A series of 13 dramatic monologues about life and death. Please listen, enjoy and spread the word!
A one day SCRIPT EDITING course that I’m running at the Indie Training Fund in London on April 27th (and June 22nd)
This week, a guest blog by writer DAVID ARMSTRONG. Prompted by the tribute podcasts, David has sent me a couple of pages he wrote about his own father in 1993. I thought this was a lovely piece of writing and very much worth sharing with you.
It also serves as an introduction to, in my opinion, one the best and certainly most under-rated crime novelists in the UK. David has written an outstanding series of crime novels which I spent many years, frustratingly and unsuccessfully, trying to persuade ITV to commission. Incidentally, he is also father of Jesse Armstrong, novelist and screenwriter (mainly in partnership with Sam Bain) who has written one of my favourite TV screenplays of recent years, ‘The Entire History Of You’ in Black Mirror, series 1. Talented family!
Here is a link to David’s Amazon author page –
Among his book highlights are SMALL VICES – for me, his best crime novel (although UNTIL DAWN TOMORROW is the first in the ‘Frank Kavanagh’ series). The personal / relationship side of the story has real complexity, humanity and humour, and the crime story is compelling. NIGHT’S BLACK AGENTS is a wonderful stand-alone period crime novel; and HOW NOT TO WRITE A NOVEL is a really insightful guide for writers in any genre (including screenwriters).
‘November 1993, Birmingham.
Dad tells me there was recently a fight at The Sons of Rest.
It sounds like a funeral parlour, but it’s actually a social club for men of retirement age. Dad spends a lot of his time up there. Mum reckons it’s ‘saved’ their marriage. I’m not sure how much there was to save.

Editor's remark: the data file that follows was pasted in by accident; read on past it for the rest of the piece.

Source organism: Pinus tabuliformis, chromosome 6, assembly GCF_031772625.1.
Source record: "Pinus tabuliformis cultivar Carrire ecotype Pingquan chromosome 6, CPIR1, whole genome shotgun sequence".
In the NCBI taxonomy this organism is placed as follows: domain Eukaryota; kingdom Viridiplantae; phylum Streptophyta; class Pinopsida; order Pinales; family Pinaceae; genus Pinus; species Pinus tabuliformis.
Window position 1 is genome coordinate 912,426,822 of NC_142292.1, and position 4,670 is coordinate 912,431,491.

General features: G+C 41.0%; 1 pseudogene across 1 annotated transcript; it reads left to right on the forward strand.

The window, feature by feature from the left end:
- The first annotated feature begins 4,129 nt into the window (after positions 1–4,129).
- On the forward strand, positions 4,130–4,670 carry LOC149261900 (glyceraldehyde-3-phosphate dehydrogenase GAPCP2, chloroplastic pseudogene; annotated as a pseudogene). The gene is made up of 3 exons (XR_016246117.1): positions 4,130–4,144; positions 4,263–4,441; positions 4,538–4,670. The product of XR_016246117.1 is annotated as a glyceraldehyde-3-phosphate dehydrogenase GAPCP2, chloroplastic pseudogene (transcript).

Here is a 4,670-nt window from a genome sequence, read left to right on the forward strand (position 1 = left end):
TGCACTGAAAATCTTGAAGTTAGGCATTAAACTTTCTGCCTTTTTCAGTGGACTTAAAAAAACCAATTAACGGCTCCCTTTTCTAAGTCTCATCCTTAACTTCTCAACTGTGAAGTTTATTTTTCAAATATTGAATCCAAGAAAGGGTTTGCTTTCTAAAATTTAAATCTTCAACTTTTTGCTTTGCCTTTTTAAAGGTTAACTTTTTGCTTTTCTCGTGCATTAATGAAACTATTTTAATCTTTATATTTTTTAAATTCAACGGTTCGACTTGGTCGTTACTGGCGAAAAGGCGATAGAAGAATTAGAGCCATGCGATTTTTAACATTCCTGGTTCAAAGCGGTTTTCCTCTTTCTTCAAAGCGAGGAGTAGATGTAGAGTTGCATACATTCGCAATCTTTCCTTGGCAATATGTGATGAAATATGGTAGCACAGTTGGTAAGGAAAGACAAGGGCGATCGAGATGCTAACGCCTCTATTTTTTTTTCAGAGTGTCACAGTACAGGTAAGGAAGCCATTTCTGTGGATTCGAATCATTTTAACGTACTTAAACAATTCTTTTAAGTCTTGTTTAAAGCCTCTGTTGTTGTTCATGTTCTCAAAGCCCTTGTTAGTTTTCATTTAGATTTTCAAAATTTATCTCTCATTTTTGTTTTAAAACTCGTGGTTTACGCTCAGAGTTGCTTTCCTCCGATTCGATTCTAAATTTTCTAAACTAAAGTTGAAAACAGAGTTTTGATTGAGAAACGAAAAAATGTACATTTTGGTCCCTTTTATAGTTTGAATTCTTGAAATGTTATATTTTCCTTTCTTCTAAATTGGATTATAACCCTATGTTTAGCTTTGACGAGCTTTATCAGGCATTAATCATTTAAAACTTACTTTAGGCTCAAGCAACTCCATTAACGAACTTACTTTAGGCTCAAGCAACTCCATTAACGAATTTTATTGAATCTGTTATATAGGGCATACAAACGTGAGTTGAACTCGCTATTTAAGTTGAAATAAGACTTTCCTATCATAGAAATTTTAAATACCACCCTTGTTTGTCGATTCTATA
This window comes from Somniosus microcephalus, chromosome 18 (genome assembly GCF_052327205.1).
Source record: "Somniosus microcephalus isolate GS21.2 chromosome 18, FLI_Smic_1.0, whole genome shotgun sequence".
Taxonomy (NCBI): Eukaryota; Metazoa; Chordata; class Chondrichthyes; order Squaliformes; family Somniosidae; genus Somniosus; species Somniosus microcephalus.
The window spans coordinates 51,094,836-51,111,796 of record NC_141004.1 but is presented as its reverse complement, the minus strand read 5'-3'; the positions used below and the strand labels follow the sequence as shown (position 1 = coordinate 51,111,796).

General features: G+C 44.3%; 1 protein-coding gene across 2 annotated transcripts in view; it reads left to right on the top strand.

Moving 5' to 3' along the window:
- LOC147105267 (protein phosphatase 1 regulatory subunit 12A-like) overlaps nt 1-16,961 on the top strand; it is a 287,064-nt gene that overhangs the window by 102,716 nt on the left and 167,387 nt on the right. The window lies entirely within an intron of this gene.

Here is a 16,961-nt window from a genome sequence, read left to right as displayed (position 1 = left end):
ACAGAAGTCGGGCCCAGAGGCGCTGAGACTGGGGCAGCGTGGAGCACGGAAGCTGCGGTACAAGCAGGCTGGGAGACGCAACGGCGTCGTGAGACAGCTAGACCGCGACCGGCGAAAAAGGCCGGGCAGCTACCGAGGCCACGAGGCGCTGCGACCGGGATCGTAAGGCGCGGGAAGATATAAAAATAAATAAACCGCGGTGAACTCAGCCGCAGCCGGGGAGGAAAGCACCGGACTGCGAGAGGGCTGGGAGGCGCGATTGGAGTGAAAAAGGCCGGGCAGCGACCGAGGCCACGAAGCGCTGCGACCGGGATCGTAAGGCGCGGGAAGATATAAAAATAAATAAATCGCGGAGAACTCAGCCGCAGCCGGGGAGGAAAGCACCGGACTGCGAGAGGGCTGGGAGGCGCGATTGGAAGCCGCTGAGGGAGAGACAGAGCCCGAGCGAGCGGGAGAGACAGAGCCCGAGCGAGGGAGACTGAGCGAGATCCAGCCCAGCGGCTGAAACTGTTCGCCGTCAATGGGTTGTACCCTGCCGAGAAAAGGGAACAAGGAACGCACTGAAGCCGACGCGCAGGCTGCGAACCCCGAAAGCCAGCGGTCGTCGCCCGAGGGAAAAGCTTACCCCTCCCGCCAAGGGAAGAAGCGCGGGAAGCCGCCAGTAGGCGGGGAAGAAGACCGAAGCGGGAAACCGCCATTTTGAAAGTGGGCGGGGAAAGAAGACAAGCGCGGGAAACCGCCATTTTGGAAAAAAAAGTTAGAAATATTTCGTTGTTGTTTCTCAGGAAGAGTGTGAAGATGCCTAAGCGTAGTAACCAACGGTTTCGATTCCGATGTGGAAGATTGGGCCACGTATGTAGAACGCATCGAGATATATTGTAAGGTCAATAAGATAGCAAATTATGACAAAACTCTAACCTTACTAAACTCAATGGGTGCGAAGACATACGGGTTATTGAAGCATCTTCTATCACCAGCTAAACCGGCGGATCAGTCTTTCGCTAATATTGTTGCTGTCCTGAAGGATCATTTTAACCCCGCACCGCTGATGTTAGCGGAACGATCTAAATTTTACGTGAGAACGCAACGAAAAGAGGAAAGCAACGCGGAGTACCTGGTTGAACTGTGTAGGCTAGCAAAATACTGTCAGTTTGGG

They say the worst thing you can have is a happy childhood: you spend your adult life trying to recreate that happy time. My adult life has invariably felt better than my childhood.
Anyway, The Sons of Rest is a big wooden shed in the middle of Lightwoods Park, and it has a snooker table, and the guys make some tea there, and there’s a committee, to see how things should be conducted. In a way, it’s like real life and a bit like the rest of the world, except I don’t think they talk much about Third World debt relief.
I suppose they talk about why the fuck everything’s down the tubes these days, just the same as everyone else does.
Dad’s on the committee. He’s a big man, and in spite of all the little very complex bets he always places, and buying the Sun every day, he exudes a certain gravitas.
When he was twenty-five, he came to work in Birmingham and lodged at my mum’s mum’s house. Maybe they had a relationship beyond paying-guest and landlady’s daughter? In any event, in 1940, right in the middle of the Second World War, they got married.
Mum looks pretty in her gingham dress, perched on a boulder by Dad’s side one Sunday up on the Malvern Hills. Dad has a kindly face, big trousers and lovely hair, and maybe they had some happiness in one another’s arms that day. I’d like to think so.
But in my childhood, it seemed that they were arguing all the time. And if they weren’t arguing with one another, they often argued with the people next door. We children were given to understand that our immediate neighbours, the Freemans, were strange, difficult people, but I always suspected they were very ordinary people and it was us who were odd, because there were either tense atmospheres in our house and unpleasant rows, or loads of kids playing in the garden and going on expeditions to the river Severn at Bewdley, or the Lickey Hills or Red House park. There weren’t many quiet, in-between times, which is what the Freemans seemed to have the whole time.